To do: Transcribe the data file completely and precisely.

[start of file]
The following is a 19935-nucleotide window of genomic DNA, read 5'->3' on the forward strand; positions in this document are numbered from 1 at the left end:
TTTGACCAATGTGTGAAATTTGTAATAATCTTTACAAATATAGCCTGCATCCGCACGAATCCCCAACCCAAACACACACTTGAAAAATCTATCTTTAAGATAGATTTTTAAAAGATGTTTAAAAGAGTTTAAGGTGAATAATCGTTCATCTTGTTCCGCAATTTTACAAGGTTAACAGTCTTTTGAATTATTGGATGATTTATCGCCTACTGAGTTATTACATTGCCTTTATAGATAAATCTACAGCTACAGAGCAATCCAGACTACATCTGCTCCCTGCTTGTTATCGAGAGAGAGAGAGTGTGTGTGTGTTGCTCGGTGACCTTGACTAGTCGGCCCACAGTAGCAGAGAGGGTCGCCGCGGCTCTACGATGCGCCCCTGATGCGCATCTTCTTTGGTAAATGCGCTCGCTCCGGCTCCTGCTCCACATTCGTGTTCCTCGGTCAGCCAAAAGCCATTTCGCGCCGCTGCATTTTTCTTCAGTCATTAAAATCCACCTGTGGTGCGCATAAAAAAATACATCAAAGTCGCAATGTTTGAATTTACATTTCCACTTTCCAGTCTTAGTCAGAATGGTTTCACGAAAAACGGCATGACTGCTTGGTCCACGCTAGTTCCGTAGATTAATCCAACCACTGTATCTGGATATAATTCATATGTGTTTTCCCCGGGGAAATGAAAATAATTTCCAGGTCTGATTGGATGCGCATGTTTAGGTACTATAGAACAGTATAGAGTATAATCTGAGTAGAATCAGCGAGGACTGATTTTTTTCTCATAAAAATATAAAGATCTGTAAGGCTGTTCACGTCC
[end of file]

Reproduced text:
The following is a 19935-nucleotide window of genomic DNA, read 5'->3' on the forward strand; positions in this document are numbered from 1 at the left end:
TTTGACCAATGTGTGAAATTTGTAATAATCTTTACAAATATAGCCTGCATCCGCACGAATCCCCAACCCAAACACACACTTGAAAAATCTATCTTTAAGATAGATTTTTAAAAGATGTTTAAAAGAGTTTAAGGTGAATAATCGTTCATCTTGTTCCGCAATTTTACAAGGTTAACAGTCTTTTGAATTATTGGATGATTTATCGCCTACTGAGTTATTACATTGCCTTTATAGATAAATCTACAGCTACAGAGCAATCCAGACTACATCTGCTCCCTGCTTGTTATCGAGAGAGAGAGAGTGTGTGTGTGTTGCTCGGTGACCTTGACTAGTCGGCCCACAGTAGCAGAGAGGGTCGCCGCGGCTCTACGATGCGCCCCTGATGCGCATCTTCTTTGGTAAATGCGCTCGCTCCGGCTCCTGCTCCACATTCGTGTTCCTCGGTCAGCCAAAAGCCATTTCGCGCCGCTGCATTTTTCTTCAGTCATTAAAATCCACCTGTGGTGCGCATAAAAAAATACATCAAAGTCGCAATGTTTGAATTTACATTTCCACTTTCCAGTCTTAGTCAGAATGGTTTCACGAAAAACGGCATGACTGCTTGGTCCACGCTAGTTCCGTAGATTAATCCAACCACTGTATCTGGATATAATTCATATGTGTTTTCCCCGGGGAAATGAAAATAATTTCCAGGTCTGATTGGATGCGCATGTTTAGGTACTATAGAACAGTATAGAGTATAATCTGAGTAGAATCAGCGAGGACTGATTTTTTTCTCATAAAAATATAAAGATCTGTAAGGCTGTTCACGTCC